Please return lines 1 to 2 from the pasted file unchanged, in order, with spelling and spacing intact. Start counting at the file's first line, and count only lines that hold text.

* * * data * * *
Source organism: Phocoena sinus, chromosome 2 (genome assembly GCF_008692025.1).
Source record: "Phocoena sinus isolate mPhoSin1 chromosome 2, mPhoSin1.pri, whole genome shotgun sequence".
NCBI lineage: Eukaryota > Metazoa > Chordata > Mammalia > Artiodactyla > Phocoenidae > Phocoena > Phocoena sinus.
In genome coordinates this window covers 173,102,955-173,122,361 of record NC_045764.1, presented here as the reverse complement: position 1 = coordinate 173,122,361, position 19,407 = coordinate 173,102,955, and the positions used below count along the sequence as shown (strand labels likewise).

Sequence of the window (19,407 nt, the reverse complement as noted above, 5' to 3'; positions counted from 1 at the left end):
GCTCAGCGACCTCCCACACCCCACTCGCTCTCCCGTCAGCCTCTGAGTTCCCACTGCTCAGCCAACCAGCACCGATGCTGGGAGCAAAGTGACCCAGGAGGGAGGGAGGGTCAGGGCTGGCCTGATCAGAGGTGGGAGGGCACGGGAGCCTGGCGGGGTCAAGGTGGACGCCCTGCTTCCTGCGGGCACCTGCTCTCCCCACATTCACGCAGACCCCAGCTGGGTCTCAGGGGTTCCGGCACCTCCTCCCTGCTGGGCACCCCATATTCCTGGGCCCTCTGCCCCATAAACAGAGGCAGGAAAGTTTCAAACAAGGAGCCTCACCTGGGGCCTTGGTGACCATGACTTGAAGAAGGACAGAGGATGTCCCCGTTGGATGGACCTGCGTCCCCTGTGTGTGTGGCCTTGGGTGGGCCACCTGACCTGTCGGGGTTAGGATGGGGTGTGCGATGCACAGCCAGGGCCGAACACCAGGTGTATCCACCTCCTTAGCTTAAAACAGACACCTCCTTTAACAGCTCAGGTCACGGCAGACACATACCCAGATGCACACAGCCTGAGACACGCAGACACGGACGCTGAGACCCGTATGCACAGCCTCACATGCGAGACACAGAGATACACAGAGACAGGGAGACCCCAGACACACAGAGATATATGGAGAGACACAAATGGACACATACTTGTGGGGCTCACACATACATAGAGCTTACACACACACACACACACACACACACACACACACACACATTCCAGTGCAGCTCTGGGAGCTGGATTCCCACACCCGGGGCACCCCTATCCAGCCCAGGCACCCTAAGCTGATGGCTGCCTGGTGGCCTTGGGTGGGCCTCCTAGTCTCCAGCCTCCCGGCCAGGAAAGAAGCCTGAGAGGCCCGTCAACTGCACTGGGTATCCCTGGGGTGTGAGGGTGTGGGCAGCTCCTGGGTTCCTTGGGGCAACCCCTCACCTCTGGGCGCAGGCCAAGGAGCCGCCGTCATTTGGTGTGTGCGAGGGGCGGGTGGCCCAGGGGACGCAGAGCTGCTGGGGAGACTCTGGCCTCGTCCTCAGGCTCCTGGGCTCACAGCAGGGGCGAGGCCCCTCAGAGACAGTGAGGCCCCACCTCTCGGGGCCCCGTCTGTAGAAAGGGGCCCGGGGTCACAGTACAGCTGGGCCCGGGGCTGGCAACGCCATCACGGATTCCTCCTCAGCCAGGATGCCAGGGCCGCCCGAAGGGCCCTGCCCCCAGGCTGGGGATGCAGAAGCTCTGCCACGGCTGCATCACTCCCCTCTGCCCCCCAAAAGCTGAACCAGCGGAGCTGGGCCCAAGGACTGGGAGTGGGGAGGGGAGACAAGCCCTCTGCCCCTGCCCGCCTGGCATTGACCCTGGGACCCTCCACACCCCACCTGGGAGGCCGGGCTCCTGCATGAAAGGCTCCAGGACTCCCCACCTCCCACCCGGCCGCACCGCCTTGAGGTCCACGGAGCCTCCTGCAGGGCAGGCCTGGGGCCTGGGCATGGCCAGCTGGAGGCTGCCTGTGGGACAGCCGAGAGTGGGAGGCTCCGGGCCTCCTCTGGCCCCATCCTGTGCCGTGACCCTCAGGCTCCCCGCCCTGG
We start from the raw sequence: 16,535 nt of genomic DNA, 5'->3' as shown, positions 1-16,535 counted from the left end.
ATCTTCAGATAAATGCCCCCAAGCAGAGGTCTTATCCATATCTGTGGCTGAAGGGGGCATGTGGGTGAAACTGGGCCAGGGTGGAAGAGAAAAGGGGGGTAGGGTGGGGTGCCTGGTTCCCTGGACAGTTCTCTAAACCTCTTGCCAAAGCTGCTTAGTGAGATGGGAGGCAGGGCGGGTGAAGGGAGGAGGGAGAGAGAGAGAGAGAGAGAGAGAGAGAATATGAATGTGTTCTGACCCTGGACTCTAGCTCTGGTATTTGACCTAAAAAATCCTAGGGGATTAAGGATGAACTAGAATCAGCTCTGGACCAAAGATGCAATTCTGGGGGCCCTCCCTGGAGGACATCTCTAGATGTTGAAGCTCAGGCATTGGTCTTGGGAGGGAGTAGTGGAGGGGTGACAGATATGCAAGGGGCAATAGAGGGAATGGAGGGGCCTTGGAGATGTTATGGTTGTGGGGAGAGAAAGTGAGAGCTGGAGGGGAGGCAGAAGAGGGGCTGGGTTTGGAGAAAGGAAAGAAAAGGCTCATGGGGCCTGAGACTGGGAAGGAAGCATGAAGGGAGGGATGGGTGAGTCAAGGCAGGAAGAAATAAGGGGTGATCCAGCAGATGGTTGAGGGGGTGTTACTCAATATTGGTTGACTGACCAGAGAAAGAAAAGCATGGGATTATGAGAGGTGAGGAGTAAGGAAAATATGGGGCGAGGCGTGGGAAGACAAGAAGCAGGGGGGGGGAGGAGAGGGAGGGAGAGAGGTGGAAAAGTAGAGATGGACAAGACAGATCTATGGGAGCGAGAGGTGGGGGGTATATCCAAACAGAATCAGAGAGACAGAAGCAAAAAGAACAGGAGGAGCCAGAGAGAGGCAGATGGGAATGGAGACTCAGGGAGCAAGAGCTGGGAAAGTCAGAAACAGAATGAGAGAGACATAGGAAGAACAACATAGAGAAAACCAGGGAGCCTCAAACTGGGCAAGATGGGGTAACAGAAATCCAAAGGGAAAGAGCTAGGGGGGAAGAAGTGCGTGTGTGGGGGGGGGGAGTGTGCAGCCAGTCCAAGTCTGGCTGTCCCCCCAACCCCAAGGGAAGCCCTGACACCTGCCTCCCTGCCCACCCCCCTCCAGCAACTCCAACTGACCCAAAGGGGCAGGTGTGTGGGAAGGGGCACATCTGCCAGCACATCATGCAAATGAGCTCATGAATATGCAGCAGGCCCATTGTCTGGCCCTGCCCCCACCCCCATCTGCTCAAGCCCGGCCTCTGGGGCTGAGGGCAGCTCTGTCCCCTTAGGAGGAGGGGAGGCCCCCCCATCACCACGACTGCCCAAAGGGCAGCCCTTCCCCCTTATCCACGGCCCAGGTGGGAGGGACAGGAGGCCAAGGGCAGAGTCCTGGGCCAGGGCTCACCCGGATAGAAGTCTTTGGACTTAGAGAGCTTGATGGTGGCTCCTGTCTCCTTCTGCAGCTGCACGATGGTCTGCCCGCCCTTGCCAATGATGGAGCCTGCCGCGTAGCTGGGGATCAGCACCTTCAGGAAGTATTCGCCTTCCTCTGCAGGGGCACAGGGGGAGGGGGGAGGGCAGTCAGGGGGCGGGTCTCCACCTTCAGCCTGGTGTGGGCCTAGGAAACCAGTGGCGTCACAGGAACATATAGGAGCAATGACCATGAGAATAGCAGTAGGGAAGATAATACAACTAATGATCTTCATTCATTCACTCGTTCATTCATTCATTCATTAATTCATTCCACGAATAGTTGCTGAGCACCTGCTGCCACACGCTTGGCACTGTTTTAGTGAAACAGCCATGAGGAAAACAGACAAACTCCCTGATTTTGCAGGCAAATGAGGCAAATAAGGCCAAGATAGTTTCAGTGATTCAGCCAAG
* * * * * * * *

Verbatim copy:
Source organism: Phocoena sinus, chromosome 2 (genome assembly GCF_008692025.1).
Source record: "Phocoena sinus isolate mPhoSin1 chromosome 2, mPhoSin1.pri, whole genome shotgun sequence".